LISTNUM 1 \l 1419              But they seem to be parallel devices and I just wanted to get a sense if they are not.

LISTNUM 1 \l 1420              MR. WUNDELE:  The device that Vidéotron puts in is basically just a double RJ11 type device that the customer unplugs to remove ‑‑ basically if they are migrating off of the cableco service, they are unplugging there and basically plugging in at the demarc.

LISTNUM 1 \l 1421              In the case that there is a NID, an official NID in place and a recognized NID that is in place where the customer can connect in, we now have a connectivity over the network for the ILEC.

LISTNUM 1 \l 1422              So it is really the customer has to the most part of this.  The customer has to make sure he does this.

LISTNUM 1 \l 1423              If, for whatever reason, in terms of coordinating the orders between ‑‑ let's say, on an order where a customer is migrating from a cableco back to Bell or to ILEC and for whatever reason the modem is still plugged in upstairs and it is still introducing ‑‑ even though it may not be putting necessarily dial tone, maybe you are introducing some form of battery on the line.  We try and turn off the service.  The customer ‑‑ we may not visit that customer.

LISTNUM 1 \l 1424              If the customer realizes that they have a demarcation in place, they connect everything in, we should be all right, we shouldn't have to roll a truck.  The service would be transparent to the customer.

LISTNUM 1 \l 1425              However, the customer doesn't know what they should or should not disconnect and this is where, with a ‑‑ and again, I will come back to a device that has that intelligence that does it for the customer based on ring tone for activation for one service provider or another.

LISTNUM 1 \l 1426              The customer wouldn't have to make these decisions:  I have to unplug this, I have to plug in that, I have to do this, I have to do that.  We remove that element from the customer, which has ‑‑ and I am not saying they are not knowledgeable or they may not have that specific skillset to understand what I have to do and not have to do, which, in turn, could add increased costs for the customer.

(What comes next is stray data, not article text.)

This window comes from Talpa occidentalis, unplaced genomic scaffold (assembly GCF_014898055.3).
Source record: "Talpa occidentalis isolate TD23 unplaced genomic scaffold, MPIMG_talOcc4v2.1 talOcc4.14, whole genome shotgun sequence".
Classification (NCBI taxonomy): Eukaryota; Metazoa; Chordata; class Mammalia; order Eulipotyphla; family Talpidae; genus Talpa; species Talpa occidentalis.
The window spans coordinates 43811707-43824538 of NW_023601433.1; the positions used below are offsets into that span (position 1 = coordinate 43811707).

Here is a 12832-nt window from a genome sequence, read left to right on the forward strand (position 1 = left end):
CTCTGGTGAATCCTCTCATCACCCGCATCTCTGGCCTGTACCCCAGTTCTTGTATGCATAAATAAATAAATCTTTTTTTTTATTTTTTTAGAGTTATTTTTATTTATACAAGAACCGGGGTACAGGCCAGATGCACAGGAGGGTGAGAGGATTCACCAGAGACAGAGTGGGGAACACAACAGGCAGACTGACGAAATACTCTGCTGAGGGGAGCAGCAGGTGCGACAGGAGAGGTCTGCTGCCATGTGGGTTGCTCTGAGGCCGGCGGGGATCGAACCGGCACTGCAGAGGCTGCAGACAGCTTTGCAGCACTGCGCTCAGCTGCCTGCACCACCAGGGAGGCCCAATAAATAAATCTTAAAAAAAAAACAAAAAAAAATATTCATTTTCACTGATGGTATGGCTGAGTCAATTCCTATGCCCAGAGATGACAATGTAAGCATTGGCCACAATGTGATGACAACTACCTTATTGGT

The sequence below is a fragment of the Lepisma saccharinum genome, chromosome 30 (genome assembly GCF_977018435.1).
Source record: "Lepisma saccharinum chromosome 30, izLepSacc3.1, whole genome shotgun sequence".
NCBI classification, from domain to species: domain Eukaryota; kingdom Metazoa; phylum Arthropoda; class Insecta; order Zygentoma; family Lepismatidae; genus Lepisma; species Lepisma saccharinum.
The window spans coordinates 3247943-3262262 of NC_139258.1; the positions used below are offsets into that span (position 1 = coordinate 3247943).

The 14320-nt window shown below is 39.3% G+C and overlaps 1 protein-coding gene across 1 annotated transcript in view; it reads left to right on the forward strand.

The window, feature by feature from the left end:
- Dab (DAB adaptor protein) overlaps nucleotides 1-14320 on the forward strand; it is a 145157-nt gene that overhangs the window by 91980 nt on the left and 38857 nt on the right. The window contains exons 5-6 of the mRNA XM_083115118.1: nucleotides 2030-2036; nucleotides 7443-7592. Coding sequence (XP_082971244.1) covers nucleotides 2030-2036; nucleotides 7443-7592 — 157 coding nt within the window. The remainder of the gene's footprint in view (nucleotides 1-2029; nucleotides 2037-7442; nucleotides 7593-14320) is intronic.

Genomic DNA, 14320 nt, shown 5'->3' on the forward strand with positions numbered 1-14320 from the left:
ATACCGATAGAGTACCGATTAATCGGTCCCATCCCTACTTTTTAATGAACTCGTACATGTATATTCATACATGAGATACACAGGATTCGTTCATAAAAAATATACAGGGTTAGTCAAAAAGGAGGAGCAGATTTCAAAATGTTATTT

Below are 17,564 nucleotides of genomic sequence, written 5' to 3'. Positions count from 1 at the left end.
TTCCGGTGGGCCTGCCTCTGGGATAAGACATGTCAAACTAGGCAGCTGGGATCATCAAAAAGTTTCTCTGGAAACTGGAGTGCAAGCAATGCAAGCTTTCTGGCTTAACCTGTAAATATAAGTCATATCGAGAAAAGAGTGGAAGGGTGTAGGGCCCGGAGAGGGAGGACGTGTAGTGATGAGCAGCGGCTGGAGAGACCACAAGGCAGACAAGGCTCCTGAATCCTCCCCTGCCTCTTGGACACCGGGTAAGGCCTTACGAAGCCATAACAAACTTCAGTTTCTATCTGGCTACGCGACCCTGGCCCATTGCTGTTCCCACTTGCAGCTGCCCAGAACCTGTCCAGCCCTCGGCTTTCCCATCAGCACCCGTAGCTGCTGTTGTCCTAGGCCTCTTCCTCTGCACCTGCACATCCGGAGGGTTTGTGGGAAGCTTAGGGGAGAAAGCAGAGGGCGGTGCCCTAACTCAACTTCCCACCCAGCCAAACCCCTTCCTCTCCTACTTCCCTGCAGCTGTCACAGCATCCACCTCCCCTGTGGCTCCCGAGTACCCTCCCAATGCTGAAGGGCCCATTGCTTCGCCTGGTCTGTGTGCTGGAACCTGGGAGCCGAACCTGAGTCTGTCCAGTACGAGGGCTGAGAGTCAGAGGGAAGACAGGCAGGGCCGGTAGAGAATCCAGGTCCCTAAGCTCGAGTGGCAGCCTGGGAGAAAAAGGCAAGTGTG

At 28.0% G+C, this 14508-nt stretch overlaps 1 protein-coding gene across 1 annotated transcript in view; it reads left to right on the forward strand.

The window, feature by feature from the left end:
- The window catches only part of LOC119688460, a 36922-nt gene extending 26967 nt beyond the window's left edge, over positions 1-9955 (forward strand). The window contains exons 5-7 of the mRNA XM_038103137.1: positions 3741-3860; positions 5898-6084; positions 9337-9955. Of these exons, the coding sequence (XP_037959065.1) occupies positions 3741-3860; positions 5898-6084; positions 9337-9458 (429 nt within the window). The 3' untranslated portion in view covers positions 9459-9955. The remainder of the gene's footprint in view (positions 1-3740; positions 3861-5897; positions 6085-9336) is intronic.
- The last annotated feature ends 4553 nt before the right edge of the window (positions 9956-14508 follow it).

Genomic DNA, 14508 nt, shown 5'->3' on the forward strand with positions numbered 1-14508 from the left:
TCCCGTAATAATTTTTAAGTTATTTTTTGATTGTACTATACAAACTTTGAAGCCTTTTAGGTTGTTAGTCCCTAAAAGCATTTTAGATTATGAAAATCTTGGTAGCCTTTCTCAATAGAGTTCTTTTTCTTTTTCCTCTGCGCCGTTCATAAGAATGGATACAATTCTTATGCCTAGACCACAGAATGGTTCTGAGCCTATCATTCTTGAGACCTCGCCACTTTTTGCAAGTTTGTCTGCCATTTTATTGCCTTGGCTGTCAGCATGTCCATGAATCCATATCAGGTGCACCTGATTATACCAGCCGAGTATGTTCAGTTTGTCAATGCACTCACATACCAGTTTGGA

LISTNUM 1 \l 1427              In the case that a truck would be rolled and it is caused by something in the customer's inside wiring, it would increase costs for the customer and we are trying to avoid that.

LISTNUM 1 \l 1428              MR. MORRIS:  But just to be clear, the NIDs that you are currently installing would require a customer to ‑‑ if Bell won that customer back, would have to plug that jack back in?

LISTNUM 1 \l 1429              MR. WUNDELE:  The customer would have to plug that back in.

LISTNUM 1 \l 1430              MR. MORRIS:  Yes, right.  Okay.

LISTNUM 1 \l 1431              THE CHAIRPERSON:  I have one question or comment.  Maybe both parties can respond to it because maybe it is me who is confused, I don't know.

LISTNUM 1 \l 1432              I heard two different things.  One, I heard Vidéotron say Bell wants them to install a NID at a place that may not be opportune for them and may require overwiring and I heard ‑‑ I think I heard Bell counsel say that they don't object to a NID being on the second floor or any other demarcation point that Vidéotron so chooses.

LISTNUM 1 \l 1433              Are those conflicting statements or is it just me?

LISTNUM 1 \l 1434              MR. LEGER:  That is not quite what we said.  What we said was that we recognize that Vidéotron has a different network interface with the customer than we do, which may be at the second floor.

LISTNUM 1 \l 1435              Vidéotron is installing, as we understand it, a double jack, as John explained, and in one of the two receptacles in the double jack, that is where Vidéotron's dial tone comes in.  Vidéotron's network interfaces the customer's network at that point and I believe that is Vidéotron's position, that its network interface device, I guess, being the jack, is located on the second floor.

LISTNUM 1 \l 1436              But as we have explained, Vidéotron needs to do more than deliver service on that second floor at that second jack, at that two‑receptacle jack, because it doesn't necessarily feed dial tone to the rest of the household when it does that, particularly in cases where there is a star configuration and especially in cases where there may be more complex configurations and/or an alarm.